I know a lot of this business is integrity and follow through, so it doesn’t rest well with me how this whole thing is playing out. I know I’m probably being way too considerate but I also don’t want people saying “Tim was great and did great work until the very end.” I want to build a good reputation in my community. My girlfriend and dad are saying just finish the work, you guys are saying suck it up and finish it— I want to finish it and leave them with a great looking place. What’s next step? I feel like if this is leaving a negative impact, it could get to my other customer down the street and affect that project too. But I may be over thinking all of this.
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Old 12-01-2018, 01:29 PM   #13
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Re: Bid Mistakes: How To Deal With Bid Dispute


I never worry about the cost to bring a job up to my standards regardless if the client is okay with it as is, that's not acceptable to me. It would concern me as to why they wouldn't allow me to correct the issue. But I don't ask I just do it.
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Old 12-01-2018, 01:31 PM   #14
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Re: Bid Mistakes: How To Deal With Bid Dispute


Well, whenever you tell your personal/business problems to your client, if they are nice, they now feel awkward about you coming in to finish, since you told them you're losing money.

Should've just kept your mouth shut, cowboy'd up, and finished the job. Learned from it, and moved on.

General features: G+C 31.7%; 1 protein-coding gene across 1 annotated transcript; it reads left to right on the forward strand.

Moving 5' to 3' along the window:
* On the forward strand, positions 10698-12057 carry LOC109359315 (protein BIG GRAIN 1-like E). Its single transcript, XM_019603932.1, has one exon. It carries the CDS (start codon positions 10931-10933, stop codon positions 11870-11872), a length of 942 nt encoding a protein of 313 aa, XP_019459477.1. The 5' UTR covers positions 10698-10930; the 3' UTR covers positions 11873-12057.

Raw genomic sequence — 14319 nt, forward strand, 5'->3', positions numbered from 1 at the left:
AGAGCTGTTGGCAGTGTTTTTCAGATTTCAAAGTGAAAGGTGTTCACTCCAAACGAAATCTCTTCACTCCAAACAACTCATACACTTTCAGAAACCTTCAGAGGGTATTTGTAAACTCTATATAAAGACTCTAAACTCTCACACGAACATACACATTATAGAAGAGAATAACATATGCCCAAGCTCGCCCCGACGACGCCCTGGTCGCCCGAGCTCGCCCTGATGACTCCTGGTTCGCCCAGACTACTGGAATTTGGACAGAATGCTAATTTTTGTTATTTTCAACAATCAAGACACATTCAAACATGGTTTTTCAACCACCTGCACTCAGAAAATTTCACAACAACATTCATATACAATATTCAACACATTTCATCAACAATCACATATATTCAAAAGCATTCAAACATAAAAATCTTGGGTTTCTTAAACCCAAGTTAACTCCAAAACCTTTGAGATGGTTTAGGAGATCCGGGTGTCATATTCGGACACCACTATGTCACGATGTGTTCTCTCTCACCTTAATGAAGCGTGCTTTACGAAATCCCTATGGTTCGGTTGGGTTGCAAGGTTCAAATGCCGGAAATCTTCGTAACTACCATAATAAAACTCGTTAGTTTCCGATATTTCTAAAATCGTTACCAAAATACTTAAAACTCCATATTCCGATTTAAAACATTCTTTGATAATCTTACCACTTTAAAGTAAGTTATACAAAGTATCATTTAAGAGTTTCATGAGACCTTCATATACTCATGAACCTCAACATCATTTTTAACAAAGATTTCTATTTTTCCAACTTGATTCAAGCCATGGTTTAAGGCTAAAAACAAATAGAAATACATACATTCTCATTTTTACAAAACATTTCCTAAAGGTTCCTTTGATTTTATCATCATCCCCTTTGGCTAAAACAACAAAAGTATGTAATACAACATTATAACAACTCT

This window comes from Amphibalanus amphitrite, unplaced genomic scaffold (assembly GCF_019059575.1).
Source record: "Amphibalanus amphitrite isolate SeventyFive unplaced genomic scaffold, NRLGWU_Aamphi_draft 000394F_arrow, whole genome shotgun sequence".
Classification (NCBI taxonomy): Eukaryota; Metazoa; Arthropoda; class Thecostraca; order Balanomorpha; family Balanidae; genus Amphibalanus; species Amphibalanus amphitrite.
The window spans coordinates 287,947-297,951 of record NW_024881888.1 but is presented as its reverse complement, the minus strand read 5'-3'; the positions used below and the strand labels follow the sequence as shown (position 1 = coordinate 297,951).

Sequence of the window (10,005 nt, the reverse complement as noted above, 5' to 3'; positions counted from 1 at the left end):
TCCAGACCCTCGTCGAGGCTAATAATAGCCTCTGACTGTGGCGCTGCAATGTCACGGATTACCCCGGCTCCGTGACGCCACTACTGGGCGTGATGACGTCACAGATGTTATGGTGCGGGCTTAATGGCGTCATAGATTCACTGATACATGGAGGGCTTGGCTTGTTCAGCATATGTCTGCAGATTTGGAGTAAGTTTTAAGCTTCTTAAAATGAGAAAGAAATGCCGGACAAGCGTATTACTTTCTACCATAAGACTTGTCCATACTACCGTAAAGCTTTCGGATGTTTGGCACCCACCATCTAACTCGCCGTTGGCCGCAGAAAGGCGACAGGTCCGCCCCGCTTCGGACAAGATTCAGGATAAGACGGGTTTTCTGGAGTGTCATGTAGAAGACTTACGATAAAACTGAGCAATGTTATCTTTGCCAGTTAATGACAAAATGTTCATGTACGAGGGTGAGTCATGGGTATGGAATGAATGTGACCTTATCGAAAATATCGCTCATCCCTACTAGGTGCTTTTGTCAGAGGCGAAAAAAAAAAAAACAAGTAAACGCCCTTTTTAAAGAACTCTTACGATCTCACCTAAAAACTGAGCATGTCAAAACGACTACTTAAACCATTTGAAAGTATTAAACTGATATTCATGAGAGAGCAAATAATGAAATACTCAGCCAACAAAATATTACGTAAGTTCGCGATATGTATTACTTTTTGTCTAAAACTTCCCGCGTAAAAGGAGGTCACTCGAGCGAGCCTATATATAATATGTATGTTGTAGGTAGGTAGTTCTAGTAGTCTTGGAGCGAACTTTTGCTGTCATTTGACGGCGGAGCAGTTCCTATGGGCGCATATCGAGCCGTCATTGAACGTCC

Attempting to renegotiating a contract mid-project, because you bid poorly, is considered extremely bad form by professional contractors and customers alike.
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Old 12-01-2018, 01:52 PM   #15
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Re: Bid Mistakes: How To Deal With Bid Dispute


You’re right— it didn’t feel good having to bring all of this up, the same way it didn’t feel good noticing my discount was honored until everything was paid for. That said, I tried my best to communicate through my mistake. Maybe a little too transparent, but I was being honest. I wasn’t pushy and I agreed she was right; that I said what I said and that I should honor it. It’s a little off putting she doesn’t want me to finish the work but then again, they’ve been rehabbing this house for a year now, they have a new born and the holidays are coming. I’m sure they want some peace and quiet back. If there was a way for me to finish it, I would and if I could go back a few weeks and do a few things differently and not try to cut them discounts left and right, I might. I’m new to all of this so I’m really just trying to get off the ground and start making less mistakes with my price points. In retrospect, maybe I shouldn’t have approached her about the 2nd coat. And maybe I shouldn’t have stretched myself this thin. The hope is I learn from this.
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Old 12-01-2018, 02:23 PM   #16
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Re: Bid Mistakes: How To Deal With Bid Dispute


There comes a time when you as the "professional" has to make a judgement...such as complete transparency vs business acumen.

When my calculations went wrong on my 15K mistake, I had to think long and hard about approaching this. I talked to another contractor friend of mine about it. He's not the best guy for this type of discussion, but it put things in their place. He recommended going back to the client to discuss it....that only furthered my decision to keep it to myself and swallow the loss.